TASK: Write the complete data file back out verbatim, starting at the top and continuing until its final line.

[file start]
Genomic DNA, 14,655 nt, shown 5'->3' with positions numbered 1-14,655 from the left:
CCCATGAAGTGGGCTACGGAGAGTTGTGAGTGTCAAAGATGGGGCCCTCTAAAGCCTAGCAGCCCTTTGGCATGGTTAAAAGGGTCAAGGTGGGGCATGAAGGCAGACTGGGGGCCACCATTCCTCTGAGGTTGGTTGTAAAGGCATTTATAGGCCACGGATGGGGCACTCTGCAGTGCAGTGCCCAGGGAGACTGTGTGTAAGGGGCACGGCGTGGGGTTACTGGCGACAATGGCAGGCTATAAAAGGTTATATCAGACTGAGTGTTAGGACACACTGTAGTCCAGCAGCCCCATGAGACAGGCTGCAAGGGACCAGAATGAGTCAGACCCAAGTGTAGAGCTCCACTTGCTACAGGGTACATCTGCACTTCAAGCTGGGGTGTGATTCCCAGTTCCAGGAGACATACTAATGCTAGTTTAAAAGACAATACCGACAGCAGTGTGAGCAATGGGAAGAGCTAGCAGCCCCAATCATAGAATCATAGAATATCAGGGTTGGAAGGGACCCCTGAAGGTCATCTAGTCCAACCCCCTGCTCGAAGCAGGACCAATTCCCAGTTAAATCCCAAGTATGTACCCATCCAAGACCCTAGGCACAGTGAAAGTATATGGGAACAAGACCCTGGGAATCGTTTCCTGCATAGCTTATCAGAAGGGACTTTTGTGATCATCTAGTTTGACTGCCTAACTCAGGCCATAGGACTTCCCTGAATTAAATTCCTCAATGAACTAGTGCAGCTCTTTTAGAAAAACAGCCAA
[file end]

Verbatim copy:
Genomic DNA, 14,655 nt, shown 5'->3' with positions numbered 1-14,655 from the left:
CCCATGAAGTGGGCTACGGAGAGTTGTGAGTGTCAAAGATGGGGCCCTCTAAAGCCTAGCAGCCCTTTGGCATGGTTAAAAGGGTCAAGGTGGGGCATGAAGGCAGACTGGGGGCCACCATTCCTCTGAGGTTGGTTGTAAAGGCATTTATAGGCCACGGATGGGGCACTCTGCAGTGCAGTGCCCAGGGAGACTGTGTGTAAGGGGCACGGCGTGGGGTTACTGGCGACAATGGCAGGCTATAAAAGGTTATATCAGACTGAGTGTTAGGACACACTGTAGTCCAGCAGCCCCATGAGACAGGCTGCAAGGGACCAGAATGAGTCAGACCCAAGTGTAGAGCTCCACTTGCTACAGGGTACATCTGCACTTCAAGCTGGGGTGTGATTCCCAGTTCCAGGAGACATACTAATGCTAGTTTAAAAGACAATACCGACAGCAGTGTGAGCAATGGGAAGAGCTAGCAGCCCCAATCATAGAATCATAGAATATCAGGGTTGGAAGGGACCCCTGAAGGTCATCTAGTCCAACCCCCTGCTCGAAGCAGGACCAATTCCCAGTTAAATCCCAAGTATGTACCCATCCAAGACCCTAGGCACAGTGAAAGTATATGGGAACAAGACCCTGGGAATCGTTTCCTGCATAGCTTATCAGAAGGGACTTTTGTGATCATCTAGTTTGACTGCCTAACTCAGGCCATAGGACTTCCCTGAATTAAATTCCTCAATGAACTAGTGCAGCTCTTTTAGAAAAACAGCCAA